Casual, full-time and part-time work

To work out the right pay and conditions you’ll need to know whether an employee is full-time, part-time or casual.

Under most awards, employers need to tell new employees whether they're hired as full-time, part-time or casual.

Full-time

Full-time employees work an average of 38 hours per week and usually have ongoing employment.

Full-time employees are entitled to all of the conditions of the National Employment Standards including:

  • maximum number of hours of work per week,
  • paid annual and personal (sick) leave,
  • public holidays
  • notice when they lose their job.

Other conditions will come from any award or agreement that applies.

Part-time

Part-time employees work an average of less than 38 hours per week. They're usually hired on an ongoing basis and work the same set of hours.

Part-time employees are entitled to the same things as full-time employees, but on a ‘pro rata’ basis - which means that it’s based on the number of hours they work.

Example

Under the National Employment Standards, employees get 4 weeks annual leave every year.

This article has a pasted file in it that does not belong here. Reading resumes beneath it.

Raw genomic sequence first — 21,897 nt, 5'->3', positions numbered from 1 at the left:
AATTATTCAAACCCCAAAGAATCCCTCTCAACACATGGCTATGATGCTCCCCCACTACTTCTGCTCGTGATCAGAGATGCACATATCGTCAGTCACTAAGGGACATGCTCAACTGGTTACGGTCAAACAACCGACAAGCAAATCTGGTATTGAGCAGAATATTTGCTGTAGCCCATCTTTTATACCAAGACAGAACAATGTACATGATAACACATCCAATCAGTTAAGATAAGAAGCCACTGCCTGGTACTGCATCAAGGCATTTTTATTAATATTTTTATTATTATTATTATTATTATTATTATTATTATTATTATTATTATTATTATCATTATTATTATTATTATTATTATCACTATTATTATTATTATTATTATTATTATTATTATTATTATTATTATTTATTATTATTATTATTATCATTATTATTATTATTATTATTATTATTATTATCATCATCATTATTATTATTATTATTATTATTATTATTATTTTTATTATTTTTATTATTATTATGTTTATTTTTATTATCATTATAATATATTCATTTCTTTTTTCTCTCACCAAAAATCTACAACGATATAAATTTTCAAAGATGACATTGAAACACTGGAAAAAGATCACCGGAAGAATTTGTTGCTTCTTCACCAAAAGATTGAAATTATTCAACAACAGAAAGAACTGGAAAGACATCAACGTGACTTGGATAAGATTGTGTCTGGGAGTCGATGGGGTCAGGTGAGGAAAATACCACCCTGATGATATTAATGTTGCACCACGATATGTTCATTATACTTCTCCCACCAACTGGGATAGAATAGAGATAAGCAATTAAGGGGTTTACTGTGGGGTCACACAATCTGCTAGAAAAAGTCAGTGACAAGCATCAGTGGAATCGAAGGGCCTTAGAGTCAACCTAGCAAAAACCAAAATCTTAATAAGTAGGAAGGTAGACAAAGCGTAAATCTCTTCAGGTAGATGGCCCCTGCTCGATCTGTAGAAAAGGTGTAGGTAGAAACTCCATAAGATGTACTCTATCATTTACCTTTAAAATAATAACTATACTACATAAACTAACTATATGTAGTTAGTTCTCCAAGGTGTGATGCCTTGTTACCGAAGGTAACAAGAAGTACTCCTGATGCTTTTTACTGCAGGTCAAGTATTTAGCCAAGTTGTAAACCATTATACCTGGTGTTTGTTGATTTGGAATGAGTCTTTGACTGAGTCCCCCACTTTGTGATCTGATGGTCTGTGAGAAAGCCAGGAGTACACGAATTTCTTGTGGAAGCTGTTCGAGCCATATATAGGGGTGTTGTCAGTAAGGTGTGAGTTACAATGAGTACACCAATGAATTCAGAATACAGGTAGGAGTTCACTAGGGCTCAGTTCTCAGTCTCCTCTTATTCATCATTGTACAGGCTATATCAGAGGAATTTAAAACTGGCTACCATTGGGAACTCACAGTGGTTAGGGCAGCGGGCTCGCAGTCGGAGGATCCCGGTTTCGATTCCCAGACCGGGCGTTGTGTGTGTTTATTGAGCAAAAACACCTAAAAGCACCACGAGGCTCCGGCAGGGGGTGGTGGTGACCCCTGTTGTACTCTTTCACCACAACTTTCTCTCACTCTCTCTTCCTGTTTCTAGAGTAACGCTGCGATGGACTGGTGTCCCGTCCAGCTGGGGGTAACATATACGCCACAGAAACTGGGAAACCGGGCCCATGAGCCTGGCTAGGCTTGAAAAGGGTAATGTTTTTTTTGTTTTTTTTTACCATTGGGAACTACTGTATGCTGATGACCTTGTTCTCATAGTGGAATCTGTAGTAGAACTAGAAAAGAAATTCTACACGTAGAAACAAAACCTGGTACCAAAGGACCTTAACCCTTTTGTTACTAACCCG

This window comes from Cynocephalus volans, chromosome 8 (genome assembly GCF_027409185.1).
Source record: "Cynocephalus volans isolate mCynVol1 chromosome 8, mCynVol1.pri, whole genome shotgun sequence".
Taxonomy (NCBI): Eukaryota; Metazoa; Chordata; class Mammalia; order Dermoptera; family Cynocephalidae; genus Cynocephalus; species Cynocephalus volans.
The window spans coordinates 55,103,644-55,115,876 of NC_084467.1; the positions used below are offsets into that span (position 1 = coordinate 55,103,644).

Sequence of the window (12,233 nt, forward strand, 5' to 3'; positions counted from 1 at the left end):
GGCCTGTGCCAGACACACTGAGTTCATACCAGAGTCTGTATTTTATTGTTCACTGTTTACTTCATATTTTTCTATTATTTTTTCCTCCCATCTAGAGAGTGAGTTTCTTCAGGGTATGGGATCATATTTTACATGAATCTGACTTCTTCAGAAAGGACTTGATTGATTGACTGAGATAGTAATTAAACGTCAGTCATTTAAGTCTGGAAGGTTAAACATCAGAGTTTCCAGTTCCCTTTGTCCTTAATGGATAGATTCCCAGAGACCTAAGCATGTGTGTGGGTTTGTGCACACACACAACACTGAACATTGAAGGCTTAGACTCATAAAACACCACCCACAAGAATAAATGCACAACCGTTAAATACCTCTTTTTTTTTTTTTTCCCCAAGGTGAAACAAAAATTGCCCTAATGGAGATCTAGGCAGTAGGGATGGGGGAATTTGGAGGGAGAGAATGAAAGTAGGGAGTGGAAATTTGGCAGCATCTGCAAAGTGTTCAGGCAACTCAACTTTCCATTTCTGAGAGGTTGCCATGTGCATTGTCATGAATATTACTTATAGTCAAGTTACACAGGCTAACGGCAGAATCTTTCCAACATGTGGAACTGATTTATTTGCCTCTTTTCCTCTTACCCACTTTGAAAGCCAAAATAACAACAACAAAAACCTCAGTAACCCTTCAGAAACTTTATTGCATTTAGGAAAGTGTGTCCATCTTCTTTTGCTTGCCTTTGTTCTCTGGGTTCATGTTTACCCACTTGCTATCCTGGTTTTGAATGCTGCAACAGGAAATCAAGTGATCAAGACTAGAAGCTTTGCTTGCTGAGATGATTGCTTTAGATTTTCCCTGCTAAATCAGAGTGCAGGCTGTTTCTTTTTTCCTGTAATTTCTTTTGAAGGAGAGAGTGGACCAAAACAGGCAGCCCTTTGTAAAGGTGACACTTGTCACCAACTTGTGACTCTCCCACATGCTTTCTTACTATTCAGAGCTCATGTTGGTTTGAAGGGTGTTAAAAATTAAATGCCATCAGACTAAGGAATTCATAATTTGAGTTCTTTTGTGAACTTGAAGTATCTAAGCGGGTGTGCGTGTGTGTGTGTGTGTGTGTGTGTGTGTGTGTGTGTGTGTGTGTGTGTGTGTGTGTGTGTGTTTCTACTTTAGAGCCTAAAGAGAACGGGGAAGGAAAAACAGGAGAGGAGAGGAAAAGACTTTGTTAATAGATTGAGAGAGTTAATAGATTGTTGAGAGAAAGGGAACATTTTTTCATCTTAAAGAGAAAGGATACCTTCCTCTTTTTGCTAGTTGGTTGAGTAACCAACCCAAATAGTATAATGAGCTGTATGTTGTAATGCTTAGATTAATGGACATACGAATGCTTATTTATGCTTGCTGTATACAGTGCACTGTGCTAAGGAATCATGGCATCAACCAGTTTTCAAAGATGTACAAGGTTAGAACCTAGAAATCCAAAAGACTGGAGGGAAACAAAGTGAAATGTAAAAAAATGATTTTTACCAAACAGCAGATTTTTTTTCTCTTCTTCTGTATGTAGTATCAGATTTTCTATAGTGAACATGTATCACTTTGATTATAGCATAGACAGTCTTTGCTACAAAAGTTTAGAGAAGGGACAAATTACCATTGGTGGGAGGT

Jacqui is part-time and works 20 hours every week. Over a year Jacqui accumulates 4 part-time weeks (80 hours) of annual leave.

Jacqui’s colleague, Andrew, is full-time. He works 38 hours every week. Over a year Andrew accumulates 4 full-time weeks (152 hours) of annual leave.

Casual

Casual employees are paid based on the number of hours they work. They usually aren’t guaranteed a certain amount of hours of work per week, but can work regular hours.

Casuals are paid a higher rate of pay, called a ‘casual loading’, instead of some the benefits that full-time and part-time employees get. For example, casuals don’t usually get paid annual leave or paid sick leave.

See the Casual employees section for more information, including how the National Employment Standards apply, notice of termination and some of the other conditions casuals can get.

Find out more:

Back to top

Page last updated: 26 Nov 2012